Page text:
by Bruce D. Brown and Gabe Rottman
Last month, police officers in Marion, Kan., crashed into the newsroom of the Marion County Record, a weekly newspaper, and the home of its publisher to seize computers, cellphones and documents. After several days of public outcry, the county attorney ordered the material returned.
Newsroom searches are rare today because a 1980 federal law makes them almost always illegal. But the outcry goes back to colonial days, when British-loyalist redcoats raided revolutionary American pamphleteers. Such searches were seen as the ultimate attack on the free press. In the infamous 1971 search of the Stanford Daily, for example, Palo Alto police were seeking photographs to tie Vietnam War protesters to a violent clash on campus. After the Supreme Court refused to offer protection from such raids, Congress passed the 1980 statute, making newsroom searches far less of a threat.
Instead, the Marion case highlights a separate, systemic threat to press freedom: vague and sweeping computer crime laws, which exist in all 50 states. These laws can be readily used to intimidate reporters and suppress reporting without raiding their offices.
The Marion raid appears to be the first time public officials have searched a newspaper under the claim of enforcing a computer crime law. The search warrant in that case listed violations of statutes covering identity theft and “unlawful acts concerning computers.”
The state computer crime statute applies when someone breaks into a computer network with malware or uses another person’s information to steal money from their bank account. But these laws are so vague that they can be deployed to penalize reporters for using computers to find information online as part of routine journalism.
In Missouri, for instance, a reporter for the St. Louis Post-Dispatch discovered a serious flaw in a state website that put the security of thousands of Social Security numbers at risk. He alerted the state agency so it could fix the issue before he published the story.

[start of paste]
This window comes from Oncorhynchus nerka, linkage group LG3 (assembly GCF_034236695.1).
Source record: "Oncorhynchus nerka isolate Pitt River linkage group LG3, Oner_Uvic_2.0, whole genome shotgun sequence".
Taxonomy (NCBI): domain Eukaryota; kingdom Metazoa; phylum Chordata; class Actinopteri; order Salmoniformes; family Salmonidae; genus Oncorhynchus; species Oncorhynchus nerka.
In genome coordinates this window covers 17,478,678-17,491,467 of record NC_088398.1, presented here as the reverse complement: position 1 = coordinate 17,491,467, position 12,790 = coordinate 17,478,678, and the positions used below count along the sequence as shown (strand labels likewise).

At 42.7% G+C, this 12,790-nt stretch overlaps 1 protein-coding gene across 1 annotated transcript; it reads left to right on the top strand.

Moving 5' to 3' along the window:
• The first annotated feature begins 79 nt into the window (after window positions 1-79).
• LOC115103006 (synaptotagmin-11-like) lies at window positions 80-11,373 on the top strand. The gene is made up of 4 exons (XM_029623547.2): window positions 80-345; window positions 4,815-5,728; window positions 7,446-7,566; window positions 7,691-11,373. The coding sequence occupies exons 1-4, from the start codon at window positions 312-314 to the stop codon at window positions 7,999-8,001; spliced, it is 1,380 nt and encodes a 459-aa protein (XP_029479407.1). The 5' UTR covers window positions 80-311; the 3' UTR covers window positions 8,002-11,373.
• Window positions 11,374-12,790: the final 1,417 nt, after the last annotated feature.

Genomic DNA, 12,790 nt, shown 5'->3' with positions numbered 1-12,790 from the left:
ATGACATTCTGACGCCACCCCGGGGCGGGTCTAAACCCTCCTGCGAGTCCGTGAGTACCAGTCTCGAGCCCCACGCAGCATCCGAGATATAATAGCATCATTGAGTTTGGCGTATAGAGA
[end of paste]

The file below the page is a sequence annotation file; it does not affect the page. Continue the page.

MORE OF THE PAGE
Instead of thanking him, the Missouri governor called for a criminal investigation of the reporter under state computer crime laws. That case ended with a thorough rebuke of the governor by the local prosecutor, who declined to press charges. An exhaustive state report found no evidence of any intentional criminal act. The prosecutor said the law was so vague that it criminalized using “a computer to look up someone’s information.”
Similarly, in 2019, the city of Fullerton sued a local blog and two contributors under federal and state computer crime laws for reviewing information stored on a city Dropbox page, which was available to anyone who knew where to look. Following extended litigation, the city agreed to drop the case and “retracted any and all assertions” that the bloggers had acted illegally.
The news media is not alone in raising an alarm about this trend. In the first U.S. Supreme Court case defining the scope of the federal Computer Fraud and Abuse Act, the court cited this risk in narrowing the law’s application. Criminalizing the use of a computer to access information online, when there is not some kind of “gate” restricting access (like a password), could hinder modern-day journalism, the court noted.
The notorious raid in Marion will remind magistrates and police that newsroom searches are almost never allowed, and the Marion County Record may have a legal path to sue city officials for damages from the raid.
With more newsgathering now taking place online, the endlessly elastic nature of computer fraud laws is a special problem for the press. The temptation for public officials to employ these laws against reporters — especially those uncovering news they would prefer hidden — will be difficult to resist.
But lawmakers can address that temptation in two ways. One, they should add explicit protections for newsgathering in computer crime laws. And two, they can enact protections from searches like the 1980 federal law into their state codes. California is one of the few that has such a provision, and others can and should follow suit.